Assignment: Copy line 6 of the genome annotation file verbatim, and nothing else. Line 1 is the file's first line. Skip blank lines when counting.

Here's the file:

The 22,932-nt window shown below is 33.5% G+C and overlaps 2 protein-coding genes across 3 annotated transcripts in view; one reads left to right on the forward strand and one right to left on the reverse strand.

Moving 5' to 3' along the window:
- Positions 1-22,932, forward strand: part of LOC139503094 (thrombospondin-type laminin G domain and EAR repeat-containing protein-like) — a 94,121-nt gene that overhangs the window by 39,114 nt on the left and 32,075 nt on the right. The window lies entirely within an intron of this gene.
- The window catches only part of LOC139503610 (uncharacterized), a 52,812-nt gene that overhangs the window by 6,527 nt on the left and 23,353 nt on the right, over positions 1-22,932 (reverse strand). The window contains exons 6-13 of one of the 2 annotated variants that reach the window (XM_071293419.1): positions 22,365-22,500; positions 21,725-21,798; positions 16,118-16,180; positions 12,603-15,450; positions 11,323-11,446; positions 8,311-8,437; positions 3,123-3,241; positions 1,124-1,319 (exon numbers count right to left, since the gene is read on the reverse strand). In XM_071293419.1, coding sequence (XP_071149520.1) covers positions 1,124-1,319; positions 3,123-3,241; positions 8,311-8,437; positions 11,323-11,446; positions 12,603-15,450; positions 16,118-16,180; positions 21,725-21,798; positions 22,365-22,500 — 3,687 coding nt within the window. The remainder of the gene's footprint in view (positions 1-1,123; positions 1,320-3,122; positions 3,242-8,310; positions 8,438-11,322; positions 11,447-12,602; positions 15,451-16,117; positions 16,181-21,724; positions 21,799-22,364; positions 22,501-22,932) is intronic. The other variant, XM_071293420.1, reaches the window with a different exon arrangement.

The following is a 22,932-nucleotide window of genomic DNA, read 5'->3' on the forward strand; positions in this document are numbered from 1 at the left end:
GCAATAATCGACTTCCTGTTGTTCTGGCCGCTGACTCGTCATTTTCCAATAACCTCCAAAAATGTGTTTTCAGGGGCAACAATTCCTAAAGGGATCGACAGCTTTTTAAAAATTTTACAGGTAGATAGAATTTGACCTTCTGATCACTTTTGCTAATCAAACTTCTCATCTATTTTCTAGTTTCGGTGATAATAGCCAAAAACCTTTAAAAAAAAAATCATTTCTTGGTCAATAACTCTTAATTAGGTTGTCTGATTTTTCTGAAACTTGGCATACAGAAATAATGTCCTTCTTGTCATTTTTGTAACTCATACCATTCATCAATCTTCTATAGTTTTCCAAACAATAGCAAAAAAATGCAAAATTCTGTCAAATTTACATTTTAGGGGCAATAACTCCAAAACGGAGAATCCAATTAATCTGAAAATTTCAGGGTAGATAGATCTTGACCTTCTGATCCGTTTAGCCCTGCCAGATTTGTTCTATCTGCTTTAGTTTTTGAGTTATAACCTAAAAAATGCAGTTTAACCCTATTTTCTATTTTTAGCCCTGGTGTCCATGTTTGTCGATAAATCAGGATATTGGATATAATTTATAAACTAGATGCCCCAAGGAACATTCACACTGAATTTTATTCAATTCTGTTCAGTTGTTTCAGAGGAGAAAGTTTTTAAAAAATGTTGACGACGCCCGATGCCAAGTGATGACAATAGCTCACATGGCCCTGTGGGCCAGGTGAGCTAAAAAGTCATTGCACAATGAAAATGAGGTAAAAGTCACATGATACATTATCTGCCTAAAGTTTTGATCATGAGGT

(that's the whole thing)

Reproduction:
GCAATAATCGACTTCCTGTTGTTCTGGCCGCTGACTCGTCATTTTCCAATAACCTCCAAAAATGTGTTTTCAGGGGCAACAATTCCTAAAGGGATCGACAGCTTTTTAAAAATTTTACAGGTAGATAGAATTTGACCTTCTGATCACTTTTGCTAATCAAACTTCTCATCTATTTTCTAGTTTCGGTGATAATAGCCAAAAACCTTTAAAAAAAAAATCATTTCTTGGTCAATAACTCTTAATTAGGTTGTCTGATTTTTCTGAAACTTGGCATACAGAAATAATGTCCTTCTTGTCATTTTTGTAACTCATACCATTCATCAATCTTCTATAGTTTTCCAAACAATAGCAAAAAAATGCAAAATTCTGTCAAATTTACATTTTAGGGGCAATAACTCCAAAACGGAGAATCCAATTAATCTGAAAATTTCAGGGTAGATAGATCTTGACCTTCTGATCCGTTTAGCCCTGCCAGATTTGTTCTATCTGCTTTAGTTTTTGAGTTATAACCTAAAAAATGCAGTTTAACCCTATTTTCTATTTTTAGCCCTGGTGTCCATGTTTGTCGATAAATCAGGATATTGGATATAATTTATAAACTAGATGCCCCAAGGAACATTCACACTGAATTTTATTCAATTCTGTTCAGTTGTTTCAGAGGAGAAAGTTTTTAAAAAATGTTGACGACGCCCGATGCCAAGTGATGACAATAGCTCACATGGCCCTGTGGGCCAGGTGAGCTAAAAAGTCATTGCACAATGAAAATGAGGTAAAAGTCACATGATACATTATCTGCCTAAAGTTTTGATCATGAGGT